Interactive Installation at the Cutlog New York Art Fair
May 9th-13th, 2013
107 Suffolk St
New York, NY 10002
“Everyone is an artist.” – Joseph Beuys
Below you will find the description and results of Seymour’s interactive, site-specific installation created for the inaugural New York edition of the Cutlog Art Fair which took place at The Clemente from May 9-13th, 2013 on Manhattan’s Lower East Side.
Seymour believes that everyone has an innate potential for creativity, so we conceived a simple project designed to be powered by each participant’s individual imagination. We also hoped the project would help the general public re-connect with the simple joy of basic gestural expression.
Visitors to Cutlog were invited to take a break from the activity of the art fair and enter into Seymour’s Surf Your Mind booth. Once they were alone inside the pristine, softly lit, white interior, a curtain was drawn for privacy and each participant donned headphones to listen to a short audio recording of Seymour’s mission and receive brief instructions.
Participants were simply encouraged to enjoy this moment of quiet away from all the pandemonium and to calm their mind as completely as possible. We suggested that they try to relax their grip on their usual active thinking and let their thoughts flow naturally. We then requested they take the paper and pen provided and express anything that came to them: a simple drawing, a few words, scribbles, anything or everything that floated up. When they felt done with the experience, participants were told to anonymously slip the paper into a slot carved on an interior wall of the booth. All the drawings were kept sealed within the structure until the end of Cutlog.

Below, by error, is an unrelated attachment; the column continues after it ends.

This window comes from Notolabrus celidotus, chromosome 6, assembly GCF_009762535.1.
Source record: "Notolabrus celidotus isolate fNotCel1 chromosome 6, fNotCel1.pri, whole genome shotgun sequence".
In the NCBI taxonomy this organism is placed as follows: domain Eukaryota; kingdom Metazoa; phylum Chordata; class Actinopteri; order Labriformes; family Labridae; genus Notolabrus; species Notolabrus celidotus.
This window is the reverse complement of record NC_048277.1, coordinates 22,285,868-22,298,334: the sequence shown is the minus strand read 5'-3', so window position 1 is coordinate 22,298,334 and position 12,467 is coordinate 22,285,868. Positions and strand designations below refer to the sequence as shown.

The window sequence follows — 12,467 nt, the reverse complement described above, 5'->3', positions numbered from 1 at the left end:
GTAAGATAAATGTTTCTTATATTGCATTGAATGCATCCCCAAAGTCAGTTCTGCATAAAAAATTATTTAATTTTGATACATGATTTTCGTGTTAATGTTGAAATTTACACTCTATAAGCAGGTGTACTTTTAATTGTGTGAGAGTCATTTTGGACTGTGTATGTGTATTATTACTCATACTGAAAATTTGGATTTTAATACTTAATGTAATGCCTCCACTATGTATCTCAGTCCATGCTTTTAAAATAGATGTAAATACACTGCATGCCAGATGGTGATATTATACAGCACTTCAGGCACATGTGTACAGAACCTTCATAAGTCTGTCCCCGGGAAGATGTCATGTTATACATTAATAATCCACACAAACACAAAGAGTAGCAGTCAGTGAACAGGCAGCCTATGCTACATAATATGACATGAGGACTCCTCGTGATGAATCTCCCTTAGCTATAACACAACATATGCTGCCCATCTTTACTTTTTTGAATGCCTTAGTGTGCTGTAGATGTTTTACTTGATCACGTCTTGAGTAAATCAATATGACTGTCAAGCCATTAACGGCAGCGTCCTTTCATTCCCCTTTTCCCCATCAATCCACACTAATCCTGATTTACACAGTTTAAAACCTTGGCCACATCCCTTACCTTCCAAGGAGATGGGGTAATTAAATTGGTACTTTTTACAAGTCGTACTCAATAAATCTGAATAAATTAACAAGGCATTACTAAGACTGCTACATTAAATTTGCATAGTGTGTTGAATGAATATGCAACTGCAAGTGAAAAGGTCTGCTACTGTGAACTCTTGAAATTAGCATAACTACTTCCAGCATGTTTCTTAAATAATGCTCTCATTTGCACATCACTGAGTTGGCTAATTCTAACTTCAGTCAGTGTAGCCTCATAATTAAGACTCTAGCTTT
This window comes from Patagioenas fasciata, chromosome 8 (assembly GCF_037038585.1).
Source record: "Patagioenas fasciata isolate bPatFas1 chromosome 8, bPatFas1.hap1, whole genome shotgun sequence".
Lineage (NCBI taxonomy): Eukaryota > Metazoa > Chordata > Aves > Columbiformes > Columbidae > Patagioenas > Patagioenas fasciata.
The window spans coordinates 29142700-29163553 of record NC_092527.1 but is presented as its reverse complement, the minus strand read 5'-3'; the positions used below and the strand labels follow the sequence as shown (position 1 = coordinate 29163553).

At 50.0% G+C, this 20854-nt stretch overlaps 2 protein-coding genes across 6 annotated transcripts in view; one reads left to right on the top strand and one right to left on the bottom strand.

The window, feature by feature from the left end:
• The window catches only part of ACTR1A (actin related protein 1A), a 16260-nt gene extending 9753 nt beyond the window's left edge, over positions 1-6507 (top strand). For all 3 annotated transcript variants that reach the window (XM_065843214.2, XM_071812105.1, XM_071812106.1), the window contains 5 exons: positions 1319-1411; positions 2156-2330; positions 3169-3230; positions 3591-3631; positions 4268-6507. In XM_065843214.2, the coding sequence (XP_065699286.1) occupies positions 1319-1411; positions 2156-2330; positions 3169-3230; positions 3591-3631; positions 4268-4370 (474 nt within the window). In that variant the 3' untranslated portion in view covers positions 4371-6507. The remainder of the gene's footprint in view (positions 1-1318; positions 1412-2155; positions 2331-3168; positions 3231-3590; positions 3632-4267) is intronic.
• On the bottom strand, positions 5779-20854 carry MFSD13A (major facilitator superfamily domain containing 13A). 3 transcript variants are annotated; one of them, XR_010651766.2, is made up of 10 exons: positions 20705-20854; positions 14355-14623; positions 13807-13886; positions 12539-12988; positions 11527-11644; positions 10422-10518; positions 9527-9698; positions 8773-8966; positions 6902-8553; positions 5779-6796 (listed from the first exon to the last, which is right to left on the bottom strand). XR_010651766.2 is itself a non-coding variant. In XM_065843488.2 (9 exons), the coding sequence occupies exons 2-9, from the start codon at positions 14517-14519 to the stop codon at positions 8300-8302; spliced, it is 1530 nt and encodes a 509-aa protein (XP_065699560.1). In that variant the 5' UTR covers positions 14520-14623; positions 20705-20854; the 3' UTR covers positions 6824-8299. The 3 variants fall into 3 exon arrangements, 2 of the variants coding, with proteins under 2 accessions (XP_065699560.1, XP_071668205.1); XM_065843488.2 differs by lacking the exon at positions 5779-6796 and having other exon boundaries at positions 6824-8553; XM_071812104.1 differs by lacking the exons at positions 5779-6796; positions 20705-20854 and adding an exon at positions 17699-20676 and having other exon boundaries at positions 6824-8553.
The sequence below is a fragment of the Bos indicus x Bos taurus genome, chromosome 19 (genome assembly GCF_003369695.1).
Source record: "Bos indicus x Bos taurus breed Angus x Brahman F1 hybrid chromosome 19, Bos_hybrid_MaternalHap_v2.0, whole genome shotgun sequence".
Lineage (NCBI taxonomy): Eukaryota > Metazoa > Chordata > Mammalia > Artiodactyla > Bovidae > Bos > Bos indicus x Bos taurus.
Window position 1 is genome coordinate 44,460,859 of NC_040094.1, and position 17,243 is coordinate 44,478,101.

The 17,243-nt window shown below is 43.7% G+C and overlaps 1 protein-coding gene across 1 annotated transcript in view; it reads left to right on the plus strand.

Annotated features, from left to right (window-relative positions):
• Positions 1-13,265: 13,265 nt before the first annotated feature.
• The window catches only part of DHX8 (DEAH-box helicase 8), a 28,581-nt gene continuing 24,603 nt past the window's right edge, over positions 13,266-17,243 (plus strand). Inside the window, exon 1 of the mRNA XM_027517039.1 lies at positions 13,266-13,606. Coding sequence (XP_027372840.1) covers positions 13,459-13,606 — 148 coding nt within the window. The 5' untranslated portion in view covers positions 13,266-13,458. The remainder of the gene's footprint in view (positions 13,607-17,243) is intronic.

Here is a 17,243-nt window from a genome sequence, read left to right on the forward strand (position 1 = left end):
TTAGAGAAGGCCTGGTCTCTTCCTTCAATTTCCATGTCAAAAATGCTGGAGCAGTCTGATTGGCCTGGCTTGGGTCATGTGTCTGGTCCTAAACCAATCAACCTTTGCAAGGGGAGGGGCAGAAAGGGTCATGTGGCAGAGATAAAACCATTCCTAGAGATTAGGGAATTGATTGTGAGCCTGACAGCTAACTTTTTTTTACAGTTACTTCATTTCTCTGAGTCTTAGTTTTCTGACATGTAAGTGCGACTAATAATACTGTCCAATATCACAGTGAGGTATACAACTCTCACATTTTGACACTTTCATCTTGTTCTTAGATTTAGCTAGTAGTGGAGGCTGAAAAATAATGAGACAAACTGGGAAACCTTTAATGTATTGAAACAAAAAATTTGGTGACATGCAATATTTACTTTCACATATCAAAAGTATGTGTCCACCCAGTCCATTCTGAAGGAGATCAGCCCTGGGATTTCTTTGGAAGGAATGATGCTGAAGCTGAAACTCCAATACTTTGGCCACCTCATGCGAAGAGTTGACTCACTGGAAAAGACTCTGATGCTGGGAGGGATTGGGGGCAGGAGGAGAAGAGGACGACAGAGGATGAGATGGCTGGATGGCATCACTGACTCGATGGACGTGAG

There was no time limit imposed. Participants could remain in the booth as long as they wished. The average time spent in the booth was 5 minutes, the longest Mindsurf lasted approximately 20 minutes.
124 people participated. 4 of them chose to insert blank pages in the slot.
Below you will find a video presenting each one of their creative expressions:
Through this interactive project, Seymour hopes to have inspired Cutlog visitors to take regular breaks from external stimuli to explore their subconscious, cultivate their imagination & express their authentic creative self. We hope they will continue the Surf Your Mind adventure on their own time.
This Seymour project for Cutlog NYC 2013 was in large part inspired by the artist Joseph Beuys whose philosophy is elegantly explained in this excellent text by Walker Art Center curator- Joan Rothfuss:
One of Joseph Beuys’ fundamental messages, delivered again and again in lectures, interviews, and artworks, was that human beings can and must learn to be creative in many different ways. His famous slogan “Everyone is an artist” was not meant to suggest that all people should or could be creators of traditional artworks. Rather, he meant that we should not see creativity as the special realm of artists, but that everyone should apply creative thinking in their own area of specialization–whether it be law, agriculture, physics, education, homemaking, or the fine arts. Beuys imagined that an expanded application of human creativity–and the broader definition of “art” that would follow–would result in something he called “social sculpture.” While the term encompassed many things for Beuys, it might broadly be defined as a conscious act of shaping, of bringing some aspect of the environment–whether the political system, the economy, or a classroom–from a chaotic state into a state of form, or structure. Social sculpture should be accomplished cooperatively, creatively, and across disciplines (he often cited the example of the beehive as an ideal working model). For Beuys, the need to change, or literally to re-form, was urgent. “All around us,” he said, “the fundamentals of life are crying out to be shaped, or created.” -Joan Rothfuss, Curator- Walker Art Center
Project produced by: Melissa Unger, Catherine Talese, Gaylen Hamilton, Keran Masselin
Special thanks to: Brennan Cavanaugh, Savitri D.
Photos in the slideshow at the top of this page are by Catherine Talese